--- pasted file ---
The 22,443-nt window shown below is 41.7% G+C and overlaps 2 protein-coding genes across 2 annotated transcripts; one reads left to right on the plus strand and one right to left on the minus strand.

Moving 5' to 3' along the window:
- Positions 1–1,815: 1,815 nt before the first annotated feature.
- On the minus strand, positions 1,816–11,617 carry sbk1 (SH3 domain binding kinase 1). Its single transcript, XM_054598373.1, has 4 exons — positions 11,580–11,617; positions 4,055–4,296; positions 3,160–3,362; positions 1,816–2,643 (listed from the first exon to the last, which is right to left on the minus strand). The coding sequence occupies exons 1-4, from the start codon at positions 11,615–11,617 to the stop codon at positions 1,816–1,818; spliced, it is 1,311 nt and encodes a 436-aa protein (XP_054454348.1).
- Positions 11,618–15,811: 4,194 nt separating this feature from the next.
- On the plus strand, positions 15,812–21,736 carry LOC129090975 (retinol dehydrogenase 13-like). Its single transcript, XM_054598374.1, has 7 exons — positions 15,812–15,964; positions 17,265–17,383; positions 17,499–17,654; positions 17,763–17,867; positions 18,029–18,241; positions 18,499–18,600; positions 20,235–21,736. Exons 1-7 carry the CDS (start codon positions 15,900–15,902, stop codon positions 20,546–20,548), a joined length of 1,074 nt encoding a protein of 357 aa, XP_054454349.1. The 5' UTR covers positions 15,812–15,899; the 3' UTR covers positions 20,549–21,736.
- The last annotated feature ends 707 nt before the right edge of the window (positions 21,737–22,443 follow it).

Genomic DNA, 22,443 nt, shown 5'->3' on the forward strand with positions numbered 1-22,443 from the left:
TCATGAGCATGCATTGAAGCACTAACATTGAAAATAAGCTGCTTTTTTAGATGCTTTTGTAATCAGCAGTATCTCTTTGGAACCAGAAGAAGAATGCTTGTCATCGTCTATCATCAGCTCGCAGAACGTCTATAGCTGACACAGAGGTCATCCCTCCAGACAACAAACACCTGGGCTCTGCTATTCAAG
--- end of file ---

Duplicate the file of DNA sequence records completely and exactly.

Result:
The 22,443-nt window shown below is 41.7% G+C and overlaps 2 protein-coding genes across 2 annotated transcripts; one reads left to right on the plus strand and one right to left on the minus strand.

Moving 5' to 3' along the window:
- Positions 1–1,815: 1,815 nt before the first annotated feature.
- On the minus strand, positions 1,816–11,617 carry sbk1 (SH3 domain binding kinase 1). Its single transcript, XM_054598373.1, has 4 exons — positions 11,580–11,617; positions 4,055–4,296; positions 3,160–3,362; positions 1,816–2,643 (listed from the first exon to the last, which is right to left on the minus strand). The coding sequence occupies exons 1-4, from the start codon at positions 11,615–11,617 to the stop codon at positions 1,816–1,818; spliced, it is 1,311 nt and encodes a 436-aa protein (XP_054454348.1).
- Positions 11,618–15,811: 4,194 nt separating this feature from the next.
- On the plus strand, positions 15,812–21,736 carry LOC129090975 (retinol dehydrogenase 13-like). Its single transcript, XM_054598374.1, has 7 exons — positions 15,812–15,964; positions 17,265–17,383; positions 17,499–17,654; positions 17,763–17,867; positions 18,029–18,241; positions 18,499–18,600; positions 20,235–21,736. Exons 1-7 carry the CDS (start codon positions 15,900–15,902, stop codon positions 20,546–20,548), a joined length of 1,074 nt encoding a protein of 357 aa, XP_054454349.1. The 5' UTR covers positions 15,812–15,899; the 3' UTR covers positions 20,549–21,736.
- The last annotated feature ends 707 nt before the right edge of the window (positions 21,737–22,443 follow it).

Genomic DNA, 22,443 nt, shown 5'->3' on the forward strand with positions numbered 1-22,443 from the left:
TCATGAGCATGCATTGAAGCACTAACATTGAAAATAAGCTGCTTTTTTAGATGCTTTTGTAATCAGCAGTATCTCTTTGGAACCAGAAGAAGAATGCTTGTCATCGTCTATCATCAGCTCGCAGAACGTCTATAGCTGACACAGAGGTCATCCCTCCAGACAACAAACACCTGGGCTCTGCTATTCAAG